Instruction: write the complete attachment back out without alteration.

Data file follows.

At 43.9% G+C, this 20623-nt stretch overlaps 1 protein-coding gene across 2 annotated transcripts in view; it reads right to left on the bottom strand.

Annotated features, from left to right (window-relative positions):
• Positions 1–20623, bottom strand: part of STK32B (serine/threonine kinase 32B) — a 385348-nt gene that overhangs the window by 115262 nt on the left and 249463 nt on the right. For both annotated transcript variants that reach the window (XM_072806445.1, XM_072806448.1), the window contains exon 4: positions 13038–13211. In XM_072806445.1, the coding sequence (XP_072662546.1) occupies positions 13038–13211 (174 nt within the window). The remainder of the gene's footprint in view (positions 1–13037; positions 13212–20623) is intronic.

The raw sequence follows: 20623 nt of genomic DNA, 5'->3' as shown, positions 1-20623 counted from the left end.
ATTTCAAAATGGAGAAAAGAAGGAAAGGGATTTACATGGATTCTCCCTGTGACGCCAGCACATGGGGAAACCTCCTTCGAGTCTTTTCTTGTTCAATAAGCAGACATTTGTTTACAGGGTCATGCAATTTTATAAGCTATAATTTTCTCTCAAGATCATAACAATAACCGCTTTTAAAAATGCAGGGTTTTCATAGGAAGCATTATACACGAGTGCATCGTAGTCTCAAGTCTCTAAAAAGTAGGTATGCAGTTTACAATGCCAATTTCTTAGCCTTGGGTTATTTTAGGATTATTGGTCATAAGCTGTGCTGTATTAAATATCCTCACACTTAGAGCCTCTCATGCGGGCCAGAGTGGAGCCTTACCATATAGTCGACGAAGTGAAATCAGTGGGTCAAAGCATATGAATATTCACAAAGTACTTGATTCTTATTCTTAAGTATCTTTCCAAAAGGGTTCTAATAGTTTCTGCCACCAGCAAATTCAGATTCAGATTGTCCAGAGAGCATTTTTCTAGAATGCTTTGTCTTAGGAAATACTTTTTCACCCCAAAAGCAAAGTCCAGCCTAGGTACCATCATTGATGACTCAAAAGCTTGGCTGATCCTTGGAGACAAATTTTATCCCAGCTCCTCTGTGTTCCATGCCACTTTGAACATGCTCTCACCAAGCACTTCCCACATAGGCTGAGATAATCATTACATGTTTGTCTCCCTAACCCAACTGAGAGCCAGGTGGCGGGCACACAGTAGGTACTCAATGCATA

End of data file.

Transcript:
At 43.9% G+C, this 20623-nt stretch overlaps 1 protein-coding gene across 2 annotated transcripts in view; it reads right to left on the bottom strand.

Annotated features, from left to right (window-relative positions):
• Positions 1–20623, bottom strand: part of STK32B (serine/threonine kinase 32B) — a 385348-nt gene that overhangs the window by 115262 nt on the left and 249463 nt on the right. For both annotated transcript variants that reach the window (XM_072806445.1, XM_072806448.1), the window contains exon 4: positions 13038–13211. In XM_072806445.1, the coding sequence (XP_072662546.1) occupies positions 13038–13211 (174 nt within the window). The remainder of the gene's footprint in view (positions 1–13037; positions 13212–20623) is intronic.

The raw sequence follows: 20623 nt of genomic DNA, 5'->3' as shown, positions 1-20623 counted from the left end.
ATTTCAAAATGGAGAAAAGAAGGAAAGGGATTTACATGGATTCTCCCTGTGACGCCAGCACATGGGGAAACCTCCTTCGAGTCTTTTCTTGTTCAATAAGCAGACATTTGTTTACAGGGTCATGCAATTTTATAAGCTATAATTTTCTCTCAAGATCATAACAATAACCGCTTTTAAAAATGCAGGGTTTTCATAGGAAGCATTATACACGAGTGCATCGTAGTCTCAAGTCTCTAAAAAGTAGGTATGCAGTTTACAATGCCAATTTCTTAGCCTTGGGTTATTTTAGGATTATTGGTCATAAGCTGTGCTGTATTAAATATCCTCACACTTAGAGCCTCTCATGCGGGCCAGAGTGGAGCCTTACCATATAGTCGACGAAGTGAAATCAGTGGGTCAAAGCATATGAATATTCACAAAGTACTTGATTCTTATTCTTAAGTATCTTTCCAAAAGGGTTCTAATAGTTTCTGCCACCAGCAAATTCAGATTCAGATTGTCCAGAGAGCATTTTTCTAGAATGCTTTGTCTTAGGAAATACTTTTTCACCCCAAAAGCAAAGTCCAGCCTAGGTACCATCATTGATGACTCAAAAGCTTGGCTGATCCTTGGAGACAAATTTTATCCCAGCTCCTCTGTGTTCCATGCCACTTTGAACATGCTCTCACCAAGCACTTCCCACATAGGCTGAGATAATCATTACATGTTTGTCTCCCTAACCCAACTGAGAGCCAGGTGGCGGGCACACAGTAGGTACTCAATGCATA